Friday, May 31, 2013

Target and other summer themed commercials - Creative Excellence Fridays

Flicking on the air conditioning for the first time this year. Putting on my first pair of shorts and hoping my white legs don't scare small children or set off any Nasa warning alarms.  And remembering tennis court etiquette such as being discrete when you bring a coolie on to a public court. All signs summer is here.

In years gone by there have been seminal summer commercials that make you realize there's more to life than punching a clock or pulling weeds. They are just feel good summer commercials.

To start off this week,  an ad from Canada's newest large retail corporate citizen.  Target has come to Canada. Just in time for summer.  I heard rumours Walmart has a picture of the Target pitbull up in their boardroom covered in darts.  But then, that's just a rumour.  Out of the gate, Target appears to really have their act together.  They're hoping to avoid the negative press that Walmart deals with regularly in large urban areas. Walmart has taken on a bit of a reputation with social environs to be a vacuum of independent merchant culture. Petitions go out when a Walmart attempts to open in a Toronto urban centre that is already being served by small merchants. Target hasn't been tagged as the spoiler ... yet.   There's an interesting story behind who a shift in agencies for Target.   Wieden + Kennedy were dropped this year when there was a management change.  Target has been known for using a variety of shops to create their now iconic look, including PMH Minneapolis.
In Canada, hotshop KBS+ is shepherding the brand.

Here's a great summer themed ad from 2011.



Maxwell House released this commercial around 1967. Nothing says summer like...coffee? Okay Starbucks might argue with their 400 vanilla bean creme cappa beta calorie iced coffee drinks.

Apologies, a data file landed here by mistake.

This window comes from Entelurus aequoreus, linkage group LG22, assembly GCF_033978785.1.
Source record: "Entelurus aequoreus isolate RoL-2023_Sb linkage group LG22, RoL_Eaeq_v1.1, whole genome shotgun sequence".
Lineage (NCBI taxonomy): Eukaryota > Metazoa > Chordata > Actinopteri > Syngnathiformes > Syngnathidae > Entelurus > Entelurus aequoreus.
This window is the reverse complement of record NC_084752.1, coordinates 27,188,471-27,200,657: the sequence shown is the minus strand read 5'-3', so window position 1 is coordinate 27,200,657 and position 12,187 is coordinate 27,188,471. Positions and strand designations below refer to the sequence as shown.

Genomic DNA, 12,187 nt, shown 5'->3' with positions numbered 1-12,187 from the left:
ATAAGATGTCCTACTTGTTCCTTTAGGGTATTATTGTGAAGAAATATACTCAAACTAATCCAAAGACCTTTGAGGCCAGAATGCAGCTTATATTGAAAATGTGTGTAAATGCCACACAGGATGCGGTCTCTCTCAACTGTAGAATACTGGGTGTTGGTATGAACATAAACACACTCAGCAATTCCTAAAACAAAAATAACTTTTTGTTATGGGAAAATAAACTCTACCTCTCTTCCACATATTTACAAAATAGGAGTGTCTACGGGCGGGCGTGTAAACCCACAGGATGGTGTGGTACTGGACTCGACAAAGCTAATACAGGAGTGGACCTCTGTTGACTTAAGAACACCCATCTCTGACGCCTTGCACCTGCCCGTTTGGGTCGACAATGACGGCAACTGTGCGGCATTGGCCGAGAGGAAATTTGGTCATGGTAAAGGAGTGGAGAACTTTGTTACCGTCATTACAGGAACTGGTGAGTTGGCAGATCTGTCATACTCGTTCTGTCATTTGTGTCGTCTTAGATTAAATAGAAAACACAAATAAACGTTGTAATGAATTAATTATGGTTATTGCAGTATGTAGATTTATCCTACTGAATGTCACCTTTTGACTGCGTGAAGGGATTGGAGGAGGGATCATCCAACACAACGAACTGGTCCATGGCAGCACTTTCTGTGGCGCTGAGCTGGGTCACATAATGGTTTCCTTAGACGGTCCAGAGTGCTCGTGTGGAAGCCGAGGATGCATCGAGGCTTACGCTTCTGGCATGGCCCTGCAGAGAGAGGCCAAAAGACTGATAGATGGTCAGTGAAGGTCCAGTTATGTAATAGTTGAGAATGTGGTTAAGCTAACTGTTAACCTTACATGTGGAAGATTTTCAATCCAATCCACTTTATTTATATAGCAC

They say if you are good in one life, you are rewarded in the next. Now we know who the "they" is...Volkswagen.


Enjoy your weekend. Go ahead, have the gazillion calorie iced coffee frapachocolicious. You can always justify it by pulling your bike down off the hooks in the garage.  What do ya mean now I have to ride it?  Wasn't the effort to lift it to the floor enough for one day?


With over 30 years experience, Tim McLarty  currently works out of Toronto Canada as a writer/voice performer, producer and media strategist producing advertising and entertainment content.

Ontrackblog is a division of OntrackCommunications Inc.

Friday, May 24, 2013

Arrested Development sets the bar for modern humour - Creative Excellence Fridays

Double entendre.  As described in Wikipedia -- double entendre is a figure of speech in which a spoken phrase is devised to be understood in either of two ways. Typically one of the interpretations is rather obvious whereas the other is more subtle. The more subtle of the interpretations may have a humourous, ironic, or risqué purpose.


Does the term big ass constitute as risque in this day and age?  According to Kmart it does. 
Okay, not exactly sophisticated humour.  But the editing is tight and the performances perfectly straddle the line of believable and etherial.  




Humour is always a gamble. And humour is not a constant. What we laughed at a hundred years ago is certainly different than 2013.

Society has changed and so has its' concept of humour. Even in the last 10 years we've adjusted the dial a bit in what North America considered humourous. Take Arrested Development for example. In a Rolling Stone interview given recently by Ron Howard to promote the Netflix revival of the show, he explains how the humour was a bit ahead of the curve in 2003.


Then along came Ricky Gervais "The Office" to North America followed by "The Extras". Right behind it was 30 Rock and the Steve Carell version of "The Office".

I personally attribute it to cable. And now internet channels.  A late friend of mine, James Graham said a few years back, I don't watch anything below channel 30.  He was referring to the mainstream networks verses the Showtimes and HBO's of the world.  Those networks programmed "intelligent" and edgy humour to an audience that was forced to grow up watching censored, filtered, generic episodes of the Brady Bunch where Greg Brady showing the top band of his fruit of the looms was considered sacre blue.